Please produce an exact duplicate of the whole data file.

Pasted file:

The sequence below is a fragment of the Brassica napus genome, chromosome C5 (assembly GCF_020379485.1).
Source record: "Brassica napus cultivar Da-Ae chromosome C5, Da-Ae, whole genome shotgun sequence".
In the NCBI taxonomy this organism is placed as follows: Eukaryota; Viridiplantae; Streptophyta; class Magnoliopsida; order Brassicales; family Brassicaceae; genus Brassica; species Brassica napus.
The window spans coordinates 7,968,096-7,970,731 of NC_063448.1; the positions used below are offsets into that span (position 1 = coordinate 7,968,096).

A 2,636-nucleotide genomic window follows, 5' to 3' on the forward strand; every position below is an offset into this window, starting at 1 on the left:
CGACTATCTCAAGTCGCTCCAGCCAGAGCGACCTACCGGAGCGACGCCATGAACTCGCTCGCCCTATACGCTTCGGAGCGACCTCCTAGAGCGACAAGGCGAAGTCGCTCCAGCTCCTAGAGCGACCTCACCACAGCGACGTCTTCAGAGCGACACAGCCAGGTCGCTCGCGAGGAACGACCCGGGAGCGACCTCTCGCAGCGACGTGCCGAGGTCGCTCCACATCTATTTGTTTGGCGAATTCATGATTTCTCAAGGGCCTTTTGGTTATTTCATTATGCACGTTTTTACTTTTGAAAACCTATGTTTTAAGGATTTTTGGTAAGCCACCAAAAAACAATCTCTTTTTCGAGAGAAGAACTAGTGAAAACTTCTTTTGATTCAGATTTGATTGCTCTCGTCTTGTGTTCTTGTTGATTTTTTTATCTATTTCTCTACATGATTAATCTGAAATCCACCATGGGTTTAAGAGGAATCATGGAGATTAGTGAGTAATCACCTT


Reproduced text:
The sequence below is a fragment of the Brassica napus genome, chromosome C5 (assembly GCF_020379485.1).
Source record: "Brassica napus cultivar Da-Ae chromosome C5, Da-Ae, whole genome shotgun sequence".
In the NCBI taxonomy this organism is placed as follows: Eukaryota; Viridiplantae; Streptophyta; class Magnoliopsida; order Brassicales; family Brassicaceae; genus Brassica; species Brassica napus.
The window spans coordinates 7,968,096-7,970,731 of NC_063448.1; the positions used below are offsets into that span (position 1 = coordinate 7,968,096).

A 2,636-nucleotide genomic window follows, 5' to 3' on the forward strand; every position below is an offset into this window, starting at 1 on the left:
CGACTATCTCAAGTCGCTCCAGCCAGAGCGACCTACCGGAGCGACGCCATGAACTCGCTCGCCCTATACGCTTCGGAGCGACCTCCTAGAGCGACAAGGCGAAGTCGCTCCAGCTCCTAGAGCGACCTCACCACAGCGACGTCTTCAGAGCGACACAGCCAGGTCGCTCGCGAGGAACGACCCGGGAGCGACCTCTCGCAGCGACGTGCCGAGGTCGCTCCACATCTATTTGTTTGGCGAATTCATGATTTCTCAAGGGCCTTTTGGTTATTTCATTATGCACGTTTTTACTTTTGAAAACCTATGTTTTAAGGATTTTTGGTAAGCCACCAAAAAACAATCTCTTTTTCGAGAGAAGAACTAGTGAAAACTTCTTTTGATTCAGATTTGATTGCTCTCGTCTTGTGTTCTTGTTGATTTTTTTATCTATTTCTCTACATGATTAATCTGAAATCCACCATGGGTTTAAGAGGAATCATGGAGATTAGTGAGTAATCACCTT